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I cannot seem to get to get rid of this seg fault. In my loop I basically have this (semi-pseudo code):

fread(in);
    if(nf == 0xffd8ffe0 || nf == 0xffd8ffe1)
    {
        f++;
        fclose(out);
        sprintf(...); //still working on this function
        filer = fopen(out);  
    }
    fwrite(out);
    fread(in);
    fwrite(out);
 ...

EDIT 0: valgrind returned the following:

 Invalid read of size 4
 ==13569==    at 0x41917E67: fread (iofread.c:41)
 ==13569==    by 0x80486BE: main (recover.c:36)
 ==13569==  Address 0x774b3439 is not stack'd, malloc'd or (recently) free'd

EDIT 1: ok so here is my new code (I still seem to be getting errors)

    for(int i = 1; i < 300; i++)
{
    buffer = malloc(512); // this was declared as a long long*
    fread(&nf, 4, 1, file);
    fseek(file, -4, SEEK_CUR);
    if(nf == 0xffd8ffe0|| nf ==0xffd8ffe1)
    {

        fclose(filer);
        char* g = "00";
        if(f > 10)
        {
        g = "0";
        }
        else if(f > 100)
        {
        g = "";
        }
        sprintf(fn, "%c%i", *g, f);
        filer = fopen(fn, "w");

    }
    fread(&buffer, 512, 1, file);
    fwrite(&buffer, 512, 1, filer);
    printf("iteration %i\n", i);
    free(buffer);
}

Edit 2: after adding in the naming system and revising my system, I no longer get the fault but I now get stuck in the first do_while loop. I can't seem to find the tags the designate the start of a new jpg. I have even looked in the file using xxd and can't seem to find it. I have also tried reunzipping the pset5 and taking a new card.raw to see if the first somehow got corrupted. sadly I had no luck with this either. here is my revised code:

 uint32_t nf = 0x00000000;    
char* fn = "0"; //filename
int f = 0;
FILE* filer = fopen(fn, "w");
int* buffer = malloc(512);
do
{
    fread(&nf, 4, 1, file);
    printf("%u", nf); //should be 4292411360 or 4292411361

}
while(nf != 0xffd8ffe0 && nf != 0xffd8ffe1);
fseek(file, -3, SEEK_CUR);

EDIT 3:

I have gotten rid of nf and now just check the first 4 values of buffer. Here is how my variable list looks:

 char* fn = "000"; //filename
 int f = 0;
 FILE* filer = fopen(fn, "w");
 int* buffer = malloc(sizeof(int) *512);

valgrind returns

 Conditional jump or move depends on uninitialised value(s)

when I try to compare the first few values in this format:

 if((buffer[0] == 0xFF) && (buffer[1] == 0xD8) && (buffer[2] == 0xFF) && (buffer[3] == 0xE0))

and then seg faults again. Im unsure if initializing and malloc'ing buffer correctly and any insight would be fo helpful

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  • 1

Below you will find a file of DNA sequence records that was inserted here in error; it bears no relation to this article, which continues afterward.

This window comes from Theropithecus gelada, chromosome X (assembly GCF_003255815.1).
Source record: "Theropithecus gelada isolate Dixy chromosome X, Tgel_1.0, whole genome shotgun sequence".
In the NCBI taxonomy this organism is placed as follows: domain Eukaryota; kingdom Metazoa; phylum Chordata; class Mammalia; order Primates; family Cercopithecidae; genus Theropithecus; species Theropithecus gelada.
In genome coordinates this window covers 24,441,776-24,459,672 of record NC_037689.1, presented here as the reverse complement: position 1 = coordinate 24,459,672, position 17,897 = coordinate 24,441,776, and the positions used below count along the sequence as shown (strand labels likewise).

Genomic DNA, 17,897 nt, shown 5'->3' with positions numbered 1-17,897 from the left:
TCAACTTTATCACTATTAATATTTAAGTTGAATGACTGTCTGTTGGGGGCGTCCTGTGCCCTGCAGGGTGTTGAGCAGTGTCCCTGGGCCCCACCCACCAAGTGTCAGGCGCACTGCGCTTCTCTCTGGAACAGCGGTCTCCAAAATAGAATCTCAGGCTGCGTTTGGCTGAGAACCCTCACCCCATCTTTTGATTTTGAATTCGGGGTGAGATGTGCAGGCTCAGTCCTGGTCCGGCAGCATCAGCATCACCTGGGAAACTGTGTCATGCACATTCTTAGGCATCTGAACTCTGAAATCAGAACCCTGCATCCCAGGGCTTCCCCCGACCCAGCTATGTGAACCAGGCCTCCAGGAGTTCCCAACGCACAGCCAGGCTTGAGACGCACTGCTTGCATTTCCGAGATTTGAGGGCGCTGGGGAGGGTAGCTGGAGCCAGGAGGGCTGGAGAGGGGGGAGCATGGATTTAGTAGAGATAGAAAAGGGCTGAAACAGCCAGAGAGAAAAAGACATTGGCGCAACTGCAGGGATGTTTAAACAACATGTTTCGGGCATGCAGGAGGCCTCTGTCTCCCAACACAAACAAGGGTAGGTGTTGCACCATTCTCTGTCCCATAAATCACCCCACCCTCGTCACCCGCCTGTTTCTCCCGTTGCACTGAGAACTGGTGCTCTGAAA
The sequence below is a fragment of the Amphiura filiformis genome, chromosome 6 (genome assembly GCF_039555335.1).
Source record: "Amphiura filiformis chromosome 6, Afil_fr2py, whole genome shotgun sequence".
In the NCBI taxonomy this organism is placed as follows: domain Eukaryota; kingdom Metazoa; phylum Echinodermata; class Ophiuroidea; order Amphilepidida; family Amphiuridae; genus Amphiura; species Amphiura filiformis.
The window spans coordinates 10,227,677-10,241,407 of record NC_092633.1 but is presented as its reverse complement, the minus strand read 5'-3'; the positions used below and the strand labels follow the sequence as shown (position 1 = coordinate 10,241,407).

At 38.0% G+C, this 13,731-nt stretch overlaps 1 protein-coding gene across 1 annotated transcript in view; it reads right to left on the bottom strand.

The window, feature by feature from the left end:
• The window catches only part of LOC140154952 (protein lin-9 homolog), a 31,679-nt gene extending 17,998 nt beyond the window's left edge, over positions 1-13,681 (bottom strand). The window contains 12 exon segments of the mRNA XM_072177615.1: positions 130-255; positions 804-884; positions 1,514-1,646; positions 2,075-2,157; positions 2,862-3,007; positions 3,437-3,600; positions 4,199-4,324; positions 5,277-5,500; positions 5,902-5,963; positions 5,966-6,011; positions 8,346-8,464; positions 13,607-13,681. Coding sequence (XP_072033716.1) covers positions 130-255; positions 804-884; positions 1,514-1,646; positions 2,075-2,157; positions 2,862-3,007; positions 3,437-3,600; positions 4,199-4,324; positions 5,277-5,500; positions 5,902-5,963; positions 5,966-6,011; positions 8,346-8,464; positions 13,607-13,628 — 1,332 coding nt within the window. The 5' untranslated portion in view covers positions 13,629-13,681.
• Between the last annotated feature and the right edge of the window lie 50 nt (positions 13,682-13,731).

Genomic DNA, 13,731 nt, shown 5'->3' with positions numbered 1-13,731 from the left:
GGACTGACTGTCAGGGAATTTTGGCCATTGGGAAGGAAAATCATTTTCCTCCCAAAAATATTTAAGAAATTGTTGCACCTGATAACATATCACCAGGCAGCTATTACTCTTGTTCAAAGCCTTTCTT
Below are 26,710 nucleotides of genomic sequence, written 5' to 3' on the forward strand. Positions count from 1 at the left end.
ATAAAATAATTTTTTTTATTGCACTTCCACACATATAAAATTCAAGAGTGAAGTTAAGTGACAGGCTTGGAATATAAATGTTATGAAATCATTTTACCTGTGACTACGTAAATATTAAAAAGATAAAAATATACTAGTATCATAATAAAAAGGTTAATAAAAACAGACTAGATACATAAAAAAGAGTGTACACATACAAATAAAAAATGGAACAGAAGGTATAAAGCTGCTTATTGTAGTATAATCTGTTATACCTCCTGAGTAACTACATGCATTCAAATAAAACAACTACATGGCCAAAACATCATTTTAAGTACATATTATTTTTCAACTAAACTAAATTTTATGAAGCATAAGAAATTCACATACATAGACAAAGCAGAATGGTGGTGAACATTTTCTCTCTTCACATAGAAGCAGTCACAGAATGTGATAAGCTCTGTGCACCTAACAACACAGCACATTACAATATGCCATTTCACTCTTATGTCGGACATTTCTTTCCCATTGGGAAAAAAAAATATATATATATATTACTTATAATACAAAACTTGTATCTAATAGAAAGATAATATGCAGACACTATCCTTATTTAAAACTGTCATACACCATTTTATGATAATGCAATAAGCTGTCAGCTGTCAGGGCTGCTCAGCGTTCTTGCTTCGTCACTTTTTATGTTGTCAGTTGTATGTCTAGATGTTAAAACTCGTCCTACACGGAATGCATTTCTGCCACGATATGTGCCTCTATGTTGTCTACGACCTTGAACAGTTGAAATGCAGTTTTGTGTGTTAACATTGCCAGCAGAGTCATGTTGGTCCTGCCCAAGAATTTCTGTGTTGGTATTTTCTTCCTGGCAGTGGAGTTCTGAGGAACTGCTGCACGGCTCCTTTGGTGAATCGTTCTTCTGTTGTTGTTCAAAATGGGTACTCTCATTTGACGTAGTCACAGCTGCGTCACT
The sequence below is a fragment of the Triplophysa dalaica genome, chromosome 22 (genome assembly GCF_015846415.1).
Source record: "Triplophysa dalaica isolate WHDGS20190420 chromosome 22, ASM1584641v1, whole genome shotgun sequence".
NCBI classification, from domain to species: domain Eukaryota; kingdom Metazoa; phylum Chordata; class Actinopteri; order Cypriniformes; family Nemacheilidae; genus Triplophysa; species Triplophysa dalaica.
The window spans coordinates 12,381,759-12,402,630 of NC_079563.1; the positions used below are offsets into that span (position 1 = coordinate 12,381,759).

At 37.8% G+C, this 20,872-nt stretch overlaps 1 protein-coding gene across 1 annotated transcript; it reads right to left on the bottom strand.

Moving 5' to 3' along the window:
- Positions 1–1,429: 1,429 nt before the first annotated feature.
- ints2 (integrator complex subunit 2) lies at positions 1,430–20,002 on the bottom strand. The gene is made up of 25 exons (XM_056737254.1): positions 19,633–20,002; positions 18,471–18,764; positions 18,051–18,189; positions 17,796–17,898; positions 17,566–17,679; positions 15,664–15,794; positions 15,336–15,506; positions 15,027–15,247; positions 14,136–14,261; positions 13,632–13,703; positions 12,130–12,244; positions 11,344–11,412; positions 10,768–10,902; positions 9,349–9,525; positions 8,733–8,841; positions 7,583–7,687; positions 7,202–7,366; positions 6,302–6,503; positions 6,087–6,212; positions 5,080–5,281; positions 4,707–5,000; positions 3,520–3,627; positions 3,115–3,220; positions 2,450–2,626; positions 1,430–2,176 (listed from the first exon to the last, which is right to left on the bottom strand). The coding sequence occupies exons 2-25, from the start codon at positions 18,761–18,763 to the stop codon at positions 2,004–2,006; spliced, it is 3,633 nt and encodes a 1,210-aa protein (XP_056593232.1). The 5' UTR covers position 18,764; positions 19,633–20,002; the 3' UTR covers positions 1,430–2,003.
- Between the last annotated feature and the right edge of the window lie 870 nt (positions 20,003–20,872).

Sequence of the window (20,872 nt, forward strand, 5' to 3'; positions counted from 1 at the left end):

Have you tried running this in gdb or valgrind to narrow down the possible location of the error? Does it crash on the sprintf statement? Could it be related to the buffer which sprintf outputs to? – Luke Van In Aug 10 '14 at 23:22
  • @luke I have tried with gdb and ill try with valgrind – user1475 Aug 10 '14 at 23:24
  • Use GDB to check the value of nf in your while loop. I don't think your nf evaluation logic is doing what you think it is. – lethaljd Aug 14 '14 at 21:02
  • I'm printing nf already – user1475 Aug 14 '14 at 21:25
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    I would like to help you further, but the code in the question is not clear. Is it possible to to reduce the code to the part which is broken. The second block does not seem to be relevant, has it been replaced by the third code block, or are both being used, this is unclear? The third block does not seem to be internally consistent, e.g. it declares FILE* filer, but then accesses fread(&nf, 4, 1, file);. Did you mean to use filer or file? If the problem is just in the while loop, please only show that. Please be mindful of the honor code. – Luke Van In Aug 15 '14 at 21:36
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The error from valgrind is showing you where the crash is occurring, and what the potential cause could be. Here's how to interpret it:

Invalid read of size 4

This means the program tried to access 4 bytes of memory. With experience you will recognise that this something to do with a pointer, since pointers are usually 4 bytes.

 ==13569==    at 0x41917E67: fread (iofread.c:41)

This is telling you the actual error occurred inside the fread function in iofread.c. This is part of the C standard library, which we assume to be correct. Or at less likely to contain bugs than our own code, so we keep looking.